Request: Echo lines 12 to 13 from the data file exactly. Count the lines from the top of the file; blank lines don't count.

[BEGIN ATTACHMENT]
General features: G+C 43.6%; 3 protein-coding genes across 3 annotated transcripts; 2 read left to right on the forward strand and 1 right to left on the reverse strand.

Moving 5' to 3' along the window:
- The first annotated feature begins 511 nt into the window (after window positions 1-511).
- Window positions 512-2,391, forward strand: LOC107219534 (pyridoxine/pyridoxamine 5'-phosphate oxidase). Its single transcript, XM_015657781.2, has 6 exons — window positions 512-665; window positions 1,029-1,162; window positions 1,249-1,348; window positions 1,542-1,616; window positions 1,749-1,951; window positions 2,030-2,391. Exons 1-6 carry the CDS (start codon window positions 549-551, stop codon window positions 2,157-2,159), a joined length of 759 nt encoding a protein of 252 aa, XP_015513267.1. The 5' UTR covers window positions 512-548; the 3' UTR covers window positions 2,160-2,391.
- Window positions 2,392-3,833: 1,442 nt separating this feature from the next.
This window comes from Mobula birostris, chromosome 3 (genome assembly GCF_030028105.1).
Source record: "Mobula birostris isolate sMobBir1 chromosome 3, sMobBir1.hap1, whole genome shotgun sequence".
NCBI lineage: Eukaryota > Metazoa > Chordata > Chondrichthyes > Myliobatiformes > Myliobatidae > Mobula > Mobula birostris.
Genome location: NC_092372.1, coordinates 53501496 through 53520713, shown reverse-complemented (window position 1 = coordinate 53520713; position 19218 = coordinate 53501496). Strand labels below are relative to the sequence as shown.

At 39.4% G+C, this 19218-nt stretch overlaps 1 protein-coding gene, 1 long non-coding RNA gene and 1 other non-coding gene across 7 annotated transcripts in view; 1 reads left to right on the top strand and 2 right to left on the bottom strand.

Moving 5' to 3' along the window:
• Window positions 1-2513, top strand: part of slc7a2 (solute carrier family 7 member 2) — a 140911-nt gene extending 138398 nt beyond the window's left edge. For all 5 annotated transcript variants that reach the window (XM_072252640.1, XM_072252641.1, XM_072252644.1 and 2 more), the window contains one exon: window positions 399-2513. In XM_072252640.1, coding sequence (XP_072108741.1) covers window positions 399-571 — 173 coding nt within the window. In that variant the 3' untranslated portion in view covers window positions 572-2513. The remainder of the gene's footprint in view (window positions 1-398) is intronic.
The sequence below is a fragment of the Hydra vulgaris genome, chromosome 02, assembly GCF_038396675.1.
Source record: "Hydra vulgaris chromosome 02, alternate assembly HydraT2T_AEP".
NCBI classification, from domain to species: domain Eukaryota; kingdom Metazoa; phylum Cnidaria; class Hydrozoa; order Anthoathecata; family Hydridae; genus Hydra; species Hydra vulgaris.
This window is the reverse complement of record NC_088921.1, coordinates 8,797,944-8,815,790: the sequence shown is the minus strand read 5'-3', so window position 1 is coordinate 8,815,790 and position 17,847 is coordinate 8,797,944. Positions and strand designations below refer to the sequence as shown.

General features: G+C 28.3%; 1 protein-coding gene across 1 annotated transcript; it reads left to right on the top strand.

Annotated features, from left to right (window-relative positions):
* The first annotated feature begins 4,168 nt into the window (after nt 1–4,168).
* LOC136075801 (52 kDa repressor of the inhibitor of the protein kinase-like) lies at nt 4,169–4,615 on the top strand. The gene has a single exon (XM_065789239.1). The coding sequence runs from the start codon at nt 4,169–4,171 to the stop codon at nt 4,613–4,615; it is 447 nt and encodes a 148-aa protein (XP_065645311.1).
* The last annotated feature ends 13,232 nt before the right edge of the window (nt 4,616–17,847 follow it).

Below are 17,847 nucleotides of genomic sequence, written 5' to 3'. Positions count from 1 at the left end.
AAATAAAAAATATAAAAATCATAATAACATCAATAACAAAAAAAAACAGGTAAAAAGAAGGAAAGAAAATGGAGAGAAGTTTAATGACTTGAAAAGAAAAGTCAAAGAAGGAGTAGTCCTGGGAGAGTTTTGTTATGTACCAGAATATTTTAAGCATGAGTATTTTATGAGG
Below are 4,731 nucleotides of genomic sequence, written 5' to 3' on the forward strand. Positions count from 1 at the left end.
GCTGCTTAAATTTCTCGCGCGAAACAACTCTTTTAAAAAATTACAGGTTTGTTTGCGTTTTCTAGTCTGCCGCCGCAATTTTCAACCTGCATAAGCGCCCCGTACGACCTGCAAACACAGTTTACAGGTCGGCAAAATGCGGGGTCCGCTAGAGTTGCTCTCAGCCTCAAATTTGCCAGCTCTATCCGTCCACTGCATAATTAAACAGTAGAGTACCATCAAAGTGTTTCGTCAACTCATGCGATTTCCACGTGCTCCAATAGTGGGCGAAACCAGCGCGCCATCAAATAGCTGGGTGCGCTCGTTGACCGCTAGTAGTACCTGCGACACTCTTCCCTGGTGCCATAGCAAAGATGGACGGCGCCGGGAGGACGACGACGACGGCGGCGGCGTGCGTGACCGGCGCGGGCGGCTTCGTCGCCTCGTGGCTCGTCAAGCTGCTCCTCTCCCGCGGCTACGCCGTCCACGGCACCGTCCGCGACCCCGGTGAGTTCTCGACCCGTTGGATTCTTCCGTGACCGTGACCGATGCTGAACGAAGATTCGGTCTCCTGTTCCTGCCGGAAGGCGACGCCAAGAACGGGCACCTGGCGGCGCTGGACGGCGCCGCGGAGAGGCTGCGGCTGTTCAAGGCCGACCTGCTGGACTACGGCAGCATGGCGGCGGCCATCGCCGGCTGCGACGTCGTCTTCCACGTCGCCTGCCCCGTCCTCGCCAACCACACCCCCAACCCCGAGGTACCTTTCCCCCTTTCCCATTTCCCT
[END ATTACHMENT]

• Window positions 1-2513, top strand: part of slc7a2 (solute carrier family 7 member 2) — a 140911-nt gene extending 138398 nt beyond the window's left edge. For all 5 annotated transcript variants that reach the window (XM_072252640.1, XM_072252641.1, XM_072252644.1 and 2 more), the window contains one exon: window positions 399-2513. In XM_072252640.1, coding sequence (XP_072108741.1) covers window positions 399-571 — 173 coding nt within the window. In that variant the 3' untranslated portion in view covers window positions 572-2513. The remainder of the gene's footprint in view (window positions 1-398) is intronic.
The sequence below is a fragment of the Hydra vulgaris genome, chromosome 02, assembly GCF_038396675.1.